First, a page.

The planting at Wilberforce Park is distinctive. Lines of pines (most likely Stone Pines, Pinus pinea) and Bunya Pines (Araucaria bidwillii), were planted to form two avenues in the park. A comparison of the 1947 aerial photograph indicate that some plantings on the eastern avenue have since been removed. The park contains mature indigenous eucalypts. One specimen opposite the gate of St John's Church on Macquarie Road marked the junction of the lines of two paths from the southern corners of the park.
Despite the loss of numerous early plantings there remains a substantial and impressive collection of conifers and old Red Gums (Eucalyptus tereticornis). Some of these require attention from an arborist to assess their viability and safety. There is root damage near the surface to some trees due to inappropriate mowing regimes.
The Park is surrounded by a modern two-rail wooden fence, erected in accordance with the recommendation of the Conservation Management Plan of 2003. A single pathway cuts diagonally across the Park from Macquarie Road opposite St John's Anglican Church down to the junction of George and Duke Roads, where there are metal gates erected in 1947 in memory of those local men and women who had served in World War II. Towards the northern end of this pathway there is the World War I Memorial, originally erected elsewhere in the town in 1918 and reconstructed within the Park in 1966.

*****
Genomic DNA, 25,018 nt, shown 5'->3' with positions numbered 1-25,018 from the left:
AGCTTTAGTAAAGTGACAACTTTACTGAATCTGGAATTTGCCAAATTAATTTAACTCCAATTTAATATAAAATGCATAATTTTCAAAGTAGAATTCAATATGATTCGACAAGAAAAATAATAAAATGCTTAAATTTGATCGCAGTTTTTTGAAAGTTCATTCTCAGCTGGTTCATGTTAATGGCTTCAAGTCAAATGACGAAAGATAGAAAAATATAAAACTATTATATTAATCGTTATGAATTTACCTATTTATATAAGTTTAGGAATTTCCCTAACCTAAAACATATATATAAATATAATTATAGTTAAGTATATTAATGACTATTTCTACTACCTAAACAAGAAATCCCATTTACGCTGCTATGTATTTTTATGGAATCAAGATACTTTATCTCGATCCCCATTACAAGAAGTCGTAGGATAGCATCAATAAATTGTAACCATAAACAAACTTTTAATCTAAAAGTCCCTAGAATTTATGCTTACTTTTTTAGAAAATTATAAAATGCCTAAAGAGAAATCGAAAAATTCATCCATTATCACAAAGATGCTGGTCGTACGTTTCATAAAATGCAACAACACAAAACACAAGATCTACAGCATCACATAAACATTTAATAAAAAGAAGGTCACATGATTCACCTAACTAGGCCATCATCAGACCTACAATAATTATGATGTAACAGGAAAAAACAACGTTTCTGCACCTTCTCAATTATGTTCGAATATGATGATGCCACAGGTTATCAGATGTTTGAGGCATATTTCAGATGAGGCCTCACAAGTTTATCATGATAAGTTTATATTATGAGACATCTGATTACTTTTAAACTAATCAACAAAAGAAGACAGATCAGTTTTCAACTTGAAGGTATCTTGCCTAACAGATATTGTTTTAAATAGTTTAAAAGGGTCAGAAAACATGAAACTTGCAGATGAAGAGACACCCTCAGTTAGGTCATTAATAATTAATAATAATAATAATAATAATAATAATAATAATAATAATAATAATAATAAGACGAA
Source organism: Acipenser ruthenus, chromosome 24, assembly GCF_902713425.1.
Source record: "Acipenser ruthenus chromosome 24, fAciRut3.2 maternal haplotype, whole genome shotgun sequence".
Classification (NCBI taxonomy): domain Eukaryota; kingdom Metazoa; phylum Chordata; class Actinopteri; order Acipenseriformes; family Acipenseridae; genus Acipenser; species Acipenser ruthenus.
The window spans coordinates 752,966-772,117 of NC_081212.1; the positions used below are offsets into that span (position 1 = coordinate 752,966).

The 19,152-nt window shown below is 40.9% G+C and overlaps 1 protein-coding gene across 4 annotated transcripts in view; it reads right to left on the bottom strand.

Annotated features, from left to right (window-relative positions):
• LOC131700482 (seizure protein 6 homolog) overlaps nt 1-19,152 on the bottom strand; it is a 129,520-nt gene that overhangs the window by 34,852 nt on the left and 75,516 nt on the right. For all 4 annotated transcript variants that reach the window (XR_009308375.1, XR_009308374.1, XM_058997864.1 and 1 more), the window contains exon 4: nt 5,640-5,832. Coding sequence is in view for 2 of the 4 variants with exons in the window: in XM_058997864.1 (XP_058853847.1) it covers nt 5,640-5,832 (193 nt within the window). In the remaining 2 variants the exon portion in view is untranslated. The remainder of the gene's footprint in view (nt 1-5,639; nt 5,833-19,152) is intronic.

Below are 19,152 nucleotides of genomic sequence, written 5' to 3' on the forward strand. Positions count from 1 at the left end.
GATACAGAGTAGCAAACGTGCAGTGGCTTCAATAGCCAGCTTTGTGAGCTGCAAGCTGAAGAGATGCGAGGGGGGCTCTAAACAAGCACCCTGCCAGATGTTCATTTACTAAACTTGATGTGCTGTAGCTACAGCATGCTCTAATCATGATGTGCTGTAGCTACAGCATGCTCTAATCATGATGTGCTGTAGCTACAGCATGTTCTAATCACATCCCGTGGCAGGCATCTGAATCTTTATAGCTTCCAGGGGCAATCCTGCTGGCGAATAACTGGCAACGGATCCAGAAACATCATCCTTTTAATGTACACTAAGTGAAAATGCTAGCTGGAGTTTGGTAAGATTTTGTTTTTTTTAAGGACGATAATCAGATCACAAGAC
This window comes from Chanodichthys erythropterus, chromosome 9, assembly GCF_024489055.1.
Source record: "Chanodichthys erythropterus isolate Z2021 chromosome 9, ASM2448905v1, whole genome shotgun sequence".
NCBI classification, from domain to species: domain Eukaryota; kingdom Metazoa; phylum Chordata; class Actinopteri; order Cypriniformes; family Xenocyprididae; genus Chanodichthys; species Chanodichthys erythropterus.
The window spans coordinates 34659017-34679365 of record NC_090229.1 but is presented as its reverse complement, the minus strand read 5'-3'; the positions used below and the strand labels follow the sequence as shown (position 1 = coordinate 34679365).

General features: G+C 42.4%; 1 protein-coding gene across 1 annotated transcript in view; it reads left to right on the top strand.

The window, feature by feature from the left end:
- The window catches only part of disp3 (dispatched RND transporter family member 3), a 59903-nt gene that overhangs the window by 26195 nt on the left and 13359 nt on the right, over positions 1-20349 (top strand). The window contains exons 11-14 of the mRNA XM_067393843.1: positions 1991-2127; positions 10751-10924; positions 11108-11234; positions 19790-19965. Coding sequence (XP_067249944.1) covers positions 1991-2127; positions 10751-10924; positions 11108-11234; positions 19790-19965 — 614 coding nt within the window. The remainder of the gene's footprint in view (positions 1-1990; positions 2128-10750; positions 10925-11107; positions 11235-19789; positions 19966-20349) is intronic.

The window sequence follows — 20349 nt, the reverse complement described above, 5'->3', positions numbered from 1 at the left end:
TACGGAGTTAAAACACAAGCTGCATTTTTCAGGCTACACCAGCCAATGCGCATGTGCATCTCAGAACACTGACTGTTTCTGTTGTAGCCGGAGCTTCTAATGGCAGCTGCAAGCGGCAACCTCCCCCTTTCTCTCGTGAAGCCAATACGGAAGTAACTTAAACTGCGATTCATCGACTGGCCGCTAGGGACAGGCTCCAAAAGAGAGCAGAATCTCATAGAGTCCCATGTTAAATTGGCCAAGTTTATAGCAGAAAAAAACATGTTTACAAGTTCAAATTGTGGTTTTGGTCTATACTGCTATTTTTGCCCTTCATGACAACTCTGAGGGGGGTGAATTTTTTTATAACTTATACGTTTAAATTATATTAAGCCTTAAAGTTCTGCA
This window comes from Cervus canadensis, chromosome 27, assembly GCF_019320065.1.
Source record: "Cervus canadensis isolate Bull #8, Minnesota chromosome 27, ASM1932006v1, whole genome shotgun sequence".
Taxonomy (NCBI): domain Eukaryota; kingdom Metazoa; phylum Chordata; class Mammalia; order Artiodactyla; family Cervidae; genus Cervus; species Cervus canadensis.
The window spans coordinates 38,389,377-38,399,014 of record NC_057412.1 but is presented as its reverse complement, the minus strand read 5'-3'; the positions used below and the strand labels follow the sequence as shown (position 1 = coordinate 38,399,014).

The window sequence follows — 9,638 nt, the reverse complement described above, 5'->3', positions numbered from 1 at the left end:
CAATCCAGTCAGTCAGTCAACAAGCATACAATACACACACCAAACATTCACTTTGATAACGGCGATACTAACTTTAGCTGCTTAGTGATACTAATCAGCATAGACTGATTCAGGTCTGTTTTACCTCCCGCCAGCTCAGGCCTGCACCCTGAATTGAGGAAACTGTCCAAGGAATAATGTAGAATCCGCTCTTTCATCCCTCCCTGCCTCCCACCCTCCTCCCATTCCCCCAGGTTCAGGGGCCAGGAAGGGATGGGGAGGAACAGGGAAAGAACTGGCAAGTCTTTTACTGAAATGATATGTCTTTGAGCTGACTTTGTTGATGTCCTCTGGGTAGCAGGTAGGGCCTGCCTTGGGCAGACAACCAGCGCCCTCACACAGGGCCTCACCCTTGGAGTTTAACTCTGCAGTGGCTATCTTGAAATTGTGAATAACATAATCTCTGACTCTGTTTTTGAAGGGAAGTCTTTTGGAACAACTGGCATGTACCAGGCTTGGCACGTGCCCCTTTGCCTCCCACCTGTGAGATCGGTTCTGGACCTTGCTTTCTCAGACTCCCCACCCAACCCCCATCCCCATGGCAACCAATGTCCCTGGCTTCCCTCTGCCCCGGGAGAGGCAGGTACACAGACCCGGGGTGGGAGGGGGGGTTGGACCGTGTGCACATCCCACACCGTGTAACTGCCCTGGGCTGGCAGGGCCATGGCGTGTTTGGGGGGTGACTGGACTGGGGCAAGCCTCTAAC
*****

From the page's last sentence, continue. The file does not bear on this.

This War Memorial is a complex structure some 4 metres high. The sandstone base, with two steps, stands on brick foundations. Above the base there are four rectangular marble tablets bearing the inscriptions "Wilberforce", "Freemans Reach", "Ebenezer" and "Erected by the Residents of Wilberforce". Above the tablets is a dye displaying four more marble panels. Three of these give the names of the World War I soldiers: "The Empire called and they answered" from Wilberforce, Ebenezer and Freemans Reach respectively. The fourth panel describes the purpose of the monument The dye is in turn surmounted by a pedimented cap, with carvings on all four sides, showing a bugle, an anchor, bayonets and a soldier's cap with the British and Australian flags. Finally there is a sandstone spire 2 metres high, with a large carving of two Lee-Enfield rifles on the northern side. The plaques on the sandstone base are later additions, listing those who served in World War II, Korea and Vietnam. The Memorial is surrounded by its original circular iron railing.